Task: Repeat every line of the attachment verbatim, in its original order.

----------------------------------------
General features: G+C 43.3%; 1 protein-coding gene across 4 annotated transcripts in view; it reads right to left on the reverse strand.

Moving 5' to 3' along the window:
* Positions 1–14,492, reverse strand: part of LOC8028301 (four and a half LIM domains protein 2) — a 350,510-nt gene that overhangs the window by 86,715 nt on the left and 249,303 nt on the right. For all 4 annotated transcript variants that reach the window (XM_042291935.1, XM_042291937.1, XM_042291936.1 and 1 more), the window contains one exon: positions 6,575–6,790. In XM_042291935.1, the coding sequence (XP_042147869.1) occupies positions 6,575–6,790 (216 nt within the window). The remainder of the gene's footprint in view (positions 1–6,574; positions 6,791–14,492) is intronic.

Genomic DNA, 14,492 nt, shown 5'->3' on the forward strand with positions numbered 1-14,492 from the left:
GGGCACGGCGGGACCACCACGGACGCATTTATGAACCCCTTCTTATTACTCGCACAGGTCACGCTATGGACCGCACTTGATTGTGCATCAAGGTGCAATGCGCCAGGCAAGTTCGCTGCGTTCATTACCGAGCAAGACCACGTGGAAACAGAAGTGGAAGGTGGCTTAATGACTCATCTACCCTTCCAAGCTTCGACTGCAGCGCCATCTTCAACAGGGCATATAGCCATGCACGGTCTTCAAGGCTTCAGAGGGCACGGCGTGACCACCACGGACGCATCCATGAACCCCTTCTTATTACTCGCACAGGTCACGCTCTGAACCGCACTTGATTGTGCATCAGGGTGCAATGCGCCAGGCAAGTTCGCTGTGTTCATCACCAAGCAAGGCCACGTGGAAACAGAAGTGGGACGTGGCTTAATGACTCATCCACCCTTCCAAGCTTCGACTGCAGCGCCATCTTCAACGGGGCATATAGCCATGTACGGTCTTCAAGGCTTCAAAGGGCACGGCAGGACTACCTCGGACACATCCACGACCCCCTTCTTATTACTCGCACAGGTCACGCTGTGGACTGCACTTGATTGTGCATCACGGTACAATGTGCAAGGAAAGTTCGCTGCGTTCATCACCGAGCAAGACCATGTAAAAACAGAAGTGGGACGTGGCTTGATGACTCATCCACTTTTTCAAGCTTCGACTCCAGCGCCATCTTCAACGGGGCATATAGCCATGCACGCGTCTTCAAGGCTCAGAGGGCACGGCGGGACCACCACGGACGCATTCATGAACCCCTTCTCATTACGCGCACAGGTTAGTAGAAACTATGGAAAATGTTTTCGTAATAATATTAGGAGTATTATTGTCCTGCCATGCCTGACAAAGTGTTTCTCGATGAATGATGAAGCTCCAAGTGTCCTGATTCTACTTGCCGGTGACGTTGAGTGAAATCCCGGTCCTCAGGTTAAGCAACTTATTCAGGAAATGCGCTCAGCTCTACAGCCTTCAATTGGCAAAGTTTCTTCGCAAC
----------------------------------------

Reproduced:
General features: G+C 43.3%; 1 protein-coding gene across 4 annotated transcripts in view; it reads right to left on the reverse strand.

Moving 5' to 3' along the window:
* Positions 1–14,492, reverse strand: part of LOC8028301 (four and a half LIM domains protein 2) — a 350,510-nt gene that overhangs the window by 86,715 nt on the left and 249,303 nt on the right. For all 4 annotated transcript variants that reach the window (XM_042291935.1, XM_042291937.1, XM_042291936.1 and 1 more), the window contains one exon: positions 6,575–6,790. In XM_042291935.1, the coding sequence (XP_042147869.1) occupies positions 6,575–6,790 (216 nt within the window). The remainder of the gene's footprint in view (positions 1–6,574; positions 6,791–14,492) is intronic.

Genomic DNA, 14,492 nt, shown 5'->3' on the forward strand with positions numbered 1-14,492 from the left:
GGGCACGGCGGGACCACCACGGACGCATTTATGAACCCCTTCTTATTACTCGCACAGGTCACGCTATGGACCGCACTTGATTGTGCATCAAGGTGCAATGCGCCAGGCAAGTTCGCTGCGTTCATTACCGAGCAAGACCACGTGGAAACAGAAGTGGAAGGTGGCTTAATGACTCATCTACCCTTCCAAGCTTCGACTGCAGCGCCATCTTCAACAGGGCATATAGCCATGCACGGTCTTCAAGGCTTCAGAGGGCACGGCGTGACCACCACGGACGCATCCATGAACCCCTTCTTATTACTCGCACAGGTCACGCTCTGAACCGCACTTGATTGTGCATCAGGGTGCAATGCGCCAGGCAAGTTCGCTGTGTTCATCACCAAGCAAGGCCACGTGGAAACAGAAGTGGGACGTGGCTTAATGACTCATCCACCCTTCCAAGCTTCGACTGCAGCGCCATCTTCAACGGGGCATATAGCCATGTACGGTCTTCAAGGCTTCAAAGGGCACGGCAGGACTACCTCGGACACATCCACGACCCCCTTCTTATTACTCGCACAGGTCACGCTGTGGACTGCACTTGATTGTGCATCACGGTACAATGTGCAAGGAAAGTTCGCTGCGTTCATCACCGAGCAAGACCATGTAAAAACAGAAGTGGGACGTGGCTTGATGACTCATCCACTTTTTCAAGCTTCGACTCCAGCGCCATCTTCAACGGGGCATATAGCCATGCACGCGTCTTCAAGGCTCAGAGGGCACGGCGGGACCACCACGGACGCATTCATGAACCCCTTCTCATTACGCGCACAGGTTAGTAGAAACTATGGAAAATGTTTTCGTAATAATATTAGGAGTATTATTGTCCTGCCATGCCTGACAAAGTGTTTCTCGATGAATGATGAAGCTCCAAGTGTCCTGATTCTACTTGCCGGTGACGTTGAGTGAAATCCCGGTCCTCAGGTTAAGCAACTTATTCAGGAAATGCGCTCAGCTCTACAGCCTTCAATTGGCAAAGTTTCTTCGCAAC